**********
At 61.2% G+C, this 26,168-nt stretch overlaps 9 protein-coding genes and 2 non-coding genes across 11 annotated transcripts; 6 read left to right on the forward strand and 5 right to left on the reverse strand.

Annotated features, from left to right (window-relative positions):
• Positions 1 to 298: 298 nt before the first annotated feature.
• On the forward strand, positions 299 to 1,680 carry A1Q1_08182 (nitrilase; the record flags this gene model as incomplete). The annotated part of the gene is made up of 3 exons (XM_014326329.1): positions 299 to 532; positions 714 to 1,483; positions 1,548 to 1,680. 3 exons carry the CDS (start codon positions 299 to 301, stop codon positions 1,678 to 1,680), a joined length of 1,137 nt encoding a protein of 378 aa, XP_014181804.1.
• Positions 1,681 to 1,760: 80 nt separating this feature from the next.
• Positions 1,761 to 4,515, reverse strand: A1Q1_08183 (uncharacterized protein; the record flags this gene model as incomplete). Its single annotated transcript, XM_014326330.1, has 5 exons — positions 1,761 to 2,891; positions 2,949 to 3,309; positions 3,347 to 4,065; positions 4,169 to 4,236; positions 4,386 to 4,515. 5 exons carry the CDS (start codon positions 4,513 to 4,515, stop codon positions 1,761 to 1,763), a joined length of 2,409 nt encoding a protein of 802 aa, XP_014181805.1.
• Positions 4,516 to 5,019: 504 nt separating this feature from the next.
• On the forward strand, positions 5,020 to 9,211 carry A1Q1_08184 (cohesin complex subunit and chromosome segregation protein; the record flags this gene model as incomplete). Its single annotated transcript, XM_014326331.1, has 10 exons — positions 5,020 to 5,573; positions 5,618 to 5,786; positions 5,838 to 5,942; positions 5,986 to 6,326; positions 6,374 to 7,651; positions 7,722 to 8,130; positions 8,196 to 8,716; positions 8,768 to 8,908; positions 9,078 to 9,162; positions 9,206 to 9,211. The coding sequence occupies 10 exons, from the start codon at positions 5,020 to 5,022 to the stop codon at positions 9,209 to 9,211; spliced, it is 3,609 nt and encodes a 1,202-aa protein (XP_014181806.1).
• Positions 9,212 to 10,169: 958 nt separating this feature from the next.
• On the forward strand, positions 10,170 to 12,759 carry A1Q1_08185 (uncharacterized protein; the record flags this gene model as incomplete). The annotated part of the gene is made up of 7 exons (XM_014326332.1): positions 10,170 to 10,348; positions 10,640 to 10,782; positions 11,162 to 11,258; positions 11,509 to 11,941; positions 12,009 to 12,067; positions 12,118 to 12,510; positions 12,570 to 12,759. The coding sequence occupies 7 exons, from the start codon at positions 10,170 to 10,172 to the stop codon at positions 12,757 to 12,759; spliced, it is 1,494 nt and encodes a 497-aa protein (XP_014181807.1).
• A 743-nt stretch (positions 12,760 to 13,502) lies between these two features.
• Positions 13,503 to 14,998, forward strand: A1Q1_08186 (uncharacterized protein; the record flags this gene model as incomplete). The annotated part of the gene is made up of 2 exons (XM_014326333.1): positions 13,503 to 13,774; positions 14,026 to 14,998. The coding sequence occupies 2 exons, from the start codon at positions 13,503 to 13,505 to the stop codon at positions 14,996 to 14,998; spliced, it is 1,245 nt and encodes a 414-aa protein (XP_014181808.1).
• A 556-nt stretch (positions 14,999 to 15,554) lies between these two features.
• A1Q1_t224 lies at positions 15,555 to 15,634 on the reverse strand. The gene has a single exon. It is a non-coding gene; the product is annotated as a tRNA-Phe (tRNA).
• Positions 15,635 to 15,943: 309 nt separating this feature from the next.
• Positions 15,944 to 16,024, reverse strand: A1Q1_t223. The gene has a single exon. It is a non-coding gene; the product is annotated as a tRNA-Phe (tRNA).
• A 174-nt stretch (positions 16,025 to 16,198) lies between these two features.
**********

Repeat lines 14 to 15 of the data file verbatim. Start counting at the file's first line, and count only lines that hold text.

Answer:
• A1Q1_t224 lies at positions 15,555 to 15,634 on the reverse strand. The gene has a single exon. It is a non-coding gene; the product is annotated as a tRNA-Phe (tRNA).
• Positions 15,635 to 15,943: 309 nt separating this feature from the next.